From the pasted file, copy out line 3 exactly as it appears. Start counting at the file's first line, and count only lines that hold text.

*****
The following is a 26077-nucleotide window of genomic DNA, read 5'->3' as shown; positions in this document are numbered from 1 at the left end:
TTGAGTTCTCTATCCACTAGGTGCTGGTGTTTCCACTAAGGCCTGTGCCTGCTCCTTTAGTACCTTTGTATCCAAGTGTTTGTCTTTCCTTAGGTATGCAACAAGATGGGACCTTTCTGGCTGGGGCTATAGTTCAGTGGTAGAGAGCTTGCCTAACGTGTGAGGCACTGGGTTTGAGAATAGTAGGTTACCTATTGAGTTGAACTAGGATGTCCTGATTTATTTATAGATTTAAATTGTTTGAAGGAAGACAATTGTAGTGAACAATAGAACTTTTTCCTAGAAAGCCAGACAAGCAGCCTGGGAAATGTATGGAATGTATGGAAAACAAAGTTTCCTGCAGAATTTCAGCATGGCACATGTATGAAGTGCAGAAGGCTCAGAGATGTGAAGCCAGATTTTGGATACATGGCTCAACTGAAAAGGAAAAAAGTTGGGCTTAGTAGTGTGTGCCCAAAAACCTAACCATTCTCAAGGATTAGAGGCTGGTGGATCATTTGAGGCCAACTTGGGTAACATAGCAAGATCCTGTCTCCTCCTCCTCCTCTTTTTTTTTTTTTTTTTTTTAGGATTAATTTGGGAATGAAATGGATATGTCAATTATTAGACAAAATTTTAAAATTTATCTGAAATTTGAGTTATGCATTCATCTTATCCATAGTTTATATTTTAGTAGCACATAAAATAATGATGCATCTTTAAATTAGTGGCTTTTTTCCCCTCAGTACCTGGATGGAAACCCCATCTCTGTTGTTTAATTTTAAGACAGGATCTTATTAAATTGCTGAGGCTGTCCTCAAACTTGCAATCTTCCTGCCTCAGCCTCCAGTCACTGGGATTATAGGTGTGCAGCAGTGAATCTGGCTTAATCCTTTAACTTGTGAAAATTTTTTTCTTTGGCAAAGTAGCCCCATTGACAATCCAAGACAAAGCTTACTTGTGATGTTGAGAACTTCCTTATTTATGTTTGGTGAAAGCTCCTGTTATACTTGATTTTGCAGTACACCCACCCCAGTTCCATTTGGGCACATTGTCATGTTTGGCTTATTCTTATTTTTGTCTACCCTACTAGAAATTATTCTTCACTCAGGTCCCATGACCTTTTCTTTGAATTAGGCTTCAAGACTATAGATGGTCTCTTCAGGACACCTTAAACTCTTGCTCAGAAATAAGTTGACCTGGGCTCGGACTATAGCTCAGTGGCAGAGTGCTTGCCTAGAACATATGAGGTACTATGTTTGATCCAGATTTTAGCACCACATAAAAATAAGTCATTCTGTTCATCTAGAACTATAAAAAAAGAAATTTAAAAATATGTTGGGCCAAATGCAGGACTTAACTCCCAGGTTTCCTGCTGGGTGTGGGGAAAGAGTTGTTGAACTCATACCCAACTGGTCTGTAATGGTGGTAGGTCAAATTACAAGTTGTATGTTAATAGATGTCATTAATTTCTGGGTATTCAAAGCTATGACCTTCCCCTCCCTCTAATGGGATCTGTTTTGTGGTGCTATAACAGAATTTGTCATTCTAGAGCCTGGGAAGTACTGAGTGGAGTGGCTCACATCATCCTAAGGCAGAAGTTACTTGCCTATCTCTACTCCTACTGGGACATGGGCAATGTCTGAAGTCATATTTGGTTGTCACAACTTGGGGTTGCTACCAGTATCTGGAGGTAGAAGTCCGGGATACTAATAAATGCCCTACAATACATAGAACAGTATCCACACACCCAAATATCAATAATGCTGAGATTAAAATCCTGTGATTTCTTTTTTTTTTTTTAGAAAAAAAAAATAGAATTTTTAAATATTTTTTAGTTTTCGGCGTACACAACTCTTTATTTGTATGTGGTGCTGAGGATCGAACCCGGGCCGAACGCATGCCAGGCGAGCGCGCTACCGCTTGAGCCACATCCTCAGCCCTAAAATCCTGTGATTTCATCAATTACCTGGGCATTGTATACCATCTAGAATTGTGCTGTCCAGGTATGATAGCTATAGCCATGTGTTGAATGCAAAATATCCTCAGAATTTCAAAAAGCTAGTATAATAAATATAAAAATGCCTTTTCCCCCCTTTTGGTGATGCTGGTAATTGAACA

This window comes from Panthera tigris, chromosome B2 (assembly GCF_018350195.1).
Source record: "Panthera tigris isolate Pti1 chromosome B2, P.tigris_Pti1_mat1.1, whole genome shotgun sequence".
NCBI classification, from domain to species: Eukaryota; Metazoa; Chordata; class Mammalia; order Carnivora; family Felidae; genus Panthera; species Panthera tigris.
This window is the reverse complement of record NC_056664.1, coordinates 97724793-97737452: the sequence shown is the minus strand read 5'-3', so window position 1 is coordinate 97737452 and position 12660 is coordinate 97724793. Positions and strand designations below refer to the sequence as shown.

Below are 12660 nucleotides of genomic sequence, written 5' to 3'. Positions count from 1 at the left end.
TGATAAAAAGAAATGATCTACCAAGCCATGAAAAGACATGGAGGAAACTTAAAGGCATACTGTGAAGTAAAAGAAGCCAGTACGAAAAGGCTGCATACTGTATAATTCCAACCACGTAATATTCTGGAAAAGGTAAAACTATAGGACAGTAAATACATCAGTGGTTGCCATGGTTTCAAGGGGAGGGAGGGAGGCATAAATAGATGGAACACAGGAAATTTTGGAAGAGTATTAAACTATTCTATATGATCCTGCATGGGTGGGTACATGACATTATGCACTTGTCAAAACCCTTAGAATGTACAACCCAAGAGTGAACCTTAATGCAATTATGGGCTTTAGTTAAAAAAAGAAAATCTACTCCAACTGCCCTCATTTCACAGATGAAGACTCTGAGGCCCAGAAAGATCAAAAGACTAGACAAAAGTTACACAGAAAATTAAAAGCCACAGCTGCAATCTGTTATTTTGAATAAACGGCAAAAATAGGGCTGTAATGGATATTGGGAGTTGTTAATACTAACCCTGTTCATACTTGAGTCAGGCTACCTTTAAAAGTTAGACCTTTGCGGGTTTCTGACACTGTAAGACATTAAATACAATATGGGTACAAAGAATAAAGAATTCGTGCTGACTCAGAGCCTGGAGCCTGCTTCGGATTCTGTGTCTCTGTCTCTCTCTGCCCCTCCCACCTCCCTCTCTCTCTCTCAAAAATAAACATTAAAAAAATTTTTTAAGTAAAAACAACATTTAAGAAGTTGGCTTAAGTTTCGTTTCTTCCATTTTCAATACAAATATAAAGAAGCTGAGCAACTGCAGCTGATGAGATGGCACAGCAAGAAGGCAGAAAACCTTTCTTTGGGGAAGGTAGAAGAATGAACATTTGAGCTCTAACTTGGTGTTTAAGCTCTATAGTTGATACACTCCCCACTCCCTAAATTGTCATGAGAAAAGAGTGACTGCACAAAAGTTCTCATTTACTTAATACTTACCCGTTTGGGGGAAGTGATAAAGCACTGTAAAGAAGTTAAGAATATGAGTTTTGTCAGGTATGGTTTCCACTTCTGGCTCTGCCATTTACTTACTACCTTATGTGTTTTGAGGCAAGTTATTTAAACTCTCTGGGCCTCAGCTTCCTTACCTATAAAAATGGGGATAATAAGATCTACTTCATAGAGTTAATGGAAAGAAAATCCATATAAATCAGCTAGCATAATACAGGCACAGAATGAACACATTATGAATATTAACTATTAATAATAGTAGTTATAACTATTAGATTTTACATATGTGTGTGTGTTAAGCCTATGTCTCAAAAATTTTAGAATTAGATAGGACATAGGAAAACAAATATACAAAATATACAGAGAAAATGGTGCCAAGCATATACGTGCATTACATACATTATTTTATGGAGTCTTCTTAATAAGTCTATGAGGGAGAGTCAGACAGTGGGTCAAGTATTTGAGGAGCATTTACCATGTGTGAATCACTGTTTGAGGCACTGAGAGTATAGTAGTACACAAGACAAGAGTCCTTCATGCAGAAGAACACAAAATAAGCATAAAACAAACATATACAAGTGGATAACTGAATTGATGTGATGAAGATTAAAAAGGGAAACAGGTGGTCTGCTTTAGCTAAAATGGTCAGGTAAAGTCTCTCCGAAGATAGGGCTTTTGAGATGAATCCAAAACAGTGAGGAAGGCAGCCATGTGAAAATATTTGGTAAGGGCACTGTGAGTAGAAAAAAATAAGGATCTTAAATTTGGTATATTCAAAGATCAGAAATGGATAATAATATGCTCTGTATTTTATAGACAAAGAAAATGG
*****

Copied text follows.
This window comes from Panthera tigris, chromosome B2 (assembly GCF_018350195.1).